On civility this Thanksgiving: 3 questions to ask yourself

There's a time and place for every debate. But this Thanksgiving, we’re reminded that democracy is a discussion. If the occasion arises, we encourage you to have an authentic American discussion.


Did you know that the term talk turkey was first recorded in the early 19th century, and originally it had a much different meaning? Americans at the time used the phrase to describe “speaking agreeably” or “saying friendly things.” One theory is that this original definition emerged from the nature of family conversation around the table at Thanksgiving.

Today, of course, it means to speak frankly, to discuss hard facts, or get down to serious business. Which, following a hard-fought midterm election like the one we Americans just experienced, also is likely to occur around Thanksgiving tables this Thursday.

Turkey Day tension is not new, though some might argue it’s rapidly intensifying in our current political climate. A recent study found that in 2016, politically divided families cut their Thanksgiving dinners short by a half-hour to 50 minutes. This year, with some races still not called around the country, some of us might be considering skipping out on family gatherings altogether.

Advice on how to avoid arguing at Thanksgiving is plentiful. And avoidance of difficult, even contentious, topics is certainly one way of going about things. While we agree that there is a time and place for every debate, we’re reminded that American democracy is, at the end of the day, a discussion. Our republic was founded on an argument, and it’s as American as baseball, hot dogs, apple pie and Chevrolet to continue that discussion as we continually work toward a more perfect union. So this Thanksgiving, if the occasion arises, we’d encourage you to not be afraid to have an authentic American discussion. If it wades into political territory, well, we’d also submit that that is OK.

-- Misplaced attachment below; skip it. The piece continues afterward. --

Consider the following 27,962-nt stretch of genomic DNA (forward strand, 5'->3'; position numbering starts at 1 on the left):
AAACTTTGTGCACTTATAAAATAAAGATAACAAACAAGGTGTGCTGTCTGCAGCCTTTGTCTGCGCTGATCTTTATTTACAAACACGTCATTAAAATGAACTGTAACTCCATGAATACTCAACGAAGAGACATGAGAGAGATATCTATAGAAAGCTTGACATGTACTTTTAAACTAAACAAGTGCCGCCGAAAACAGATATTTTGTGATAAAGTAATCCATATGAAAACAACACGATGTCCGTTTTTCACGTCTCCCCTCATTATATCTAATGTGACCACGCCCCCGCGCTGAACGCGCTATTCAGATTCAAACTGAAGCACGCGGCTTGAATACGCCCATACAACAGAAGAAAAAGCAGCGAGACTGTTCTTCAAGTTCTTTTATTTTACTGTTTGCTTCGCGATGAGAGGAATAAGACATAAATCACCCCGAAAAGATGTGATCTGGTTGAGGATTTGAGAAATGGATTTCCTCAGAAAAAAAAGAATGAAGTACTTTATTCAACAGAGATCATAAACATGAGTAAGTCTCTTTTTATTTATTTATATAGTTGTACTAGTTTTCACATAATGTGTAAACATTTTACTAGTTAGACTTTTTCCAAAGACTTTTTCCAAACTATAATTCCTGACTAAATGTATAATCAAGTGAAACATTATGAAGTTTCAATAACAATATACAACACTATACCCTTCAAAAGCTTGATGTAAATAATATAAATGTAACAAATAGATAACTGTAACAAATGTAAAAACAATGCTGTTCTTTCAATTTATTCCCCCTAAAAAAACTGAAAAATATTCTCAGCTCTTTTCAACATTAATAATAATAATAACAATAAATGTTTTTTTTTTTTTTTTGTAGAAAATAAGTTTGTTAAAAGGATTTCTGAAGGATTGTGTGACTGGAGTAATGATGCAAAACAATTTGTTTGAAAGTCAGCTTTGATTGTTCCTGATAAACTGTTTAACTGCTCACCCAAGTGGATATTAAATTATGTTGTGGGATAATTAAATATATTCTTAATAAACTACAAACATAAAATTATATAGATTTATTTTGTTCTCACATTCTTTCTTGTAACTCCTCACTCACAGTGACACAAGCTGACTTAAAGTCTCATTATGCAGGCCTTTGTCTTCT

But, civility! That word has been on a lot of Americans’ lips as the nation’s political temperature has steadily risen this year. We agree, civility is the key to meaningful discourse – there’s no reason to escalate a conversation into an argument around the table before the pumpkin pie can even get sliced. As an organization that often is asked to share our expertise about civil discourse, we’d also share a reminder that technically, civility and politeness are two different things.

Politeness refers to courtesy and decorum. There’s nothing wrong with those things, of course, unless they’re adhered to so stringently that they lead to the avoidance of confronting difficult topics to the detriment of the entire group. Civility and civil discourse, meanwhile, are based on facts and honesty, involve listening as well as speaking, and assumes that each participant ultimately has the other’s best interests – and the best interests of our wider society – in mind.

That last one is big, especially in an era where cable news tells us we’re “more divided than ever” and that we reflexively see the other side as “the enemy.” Instead, we try to think of it as a group of Husker fans watching their team with the ball on third and four, discussing the best way for the Big Red to pick up a first down. Maybe one group thinks a running play would be the way to go, but the other group believes a pass would stand a better likelihood of success. We may disagree on details — at times, about big fundamental things like who should be the team’s coach. But in the end, we’re all on the same team and want the Huskers to succeed.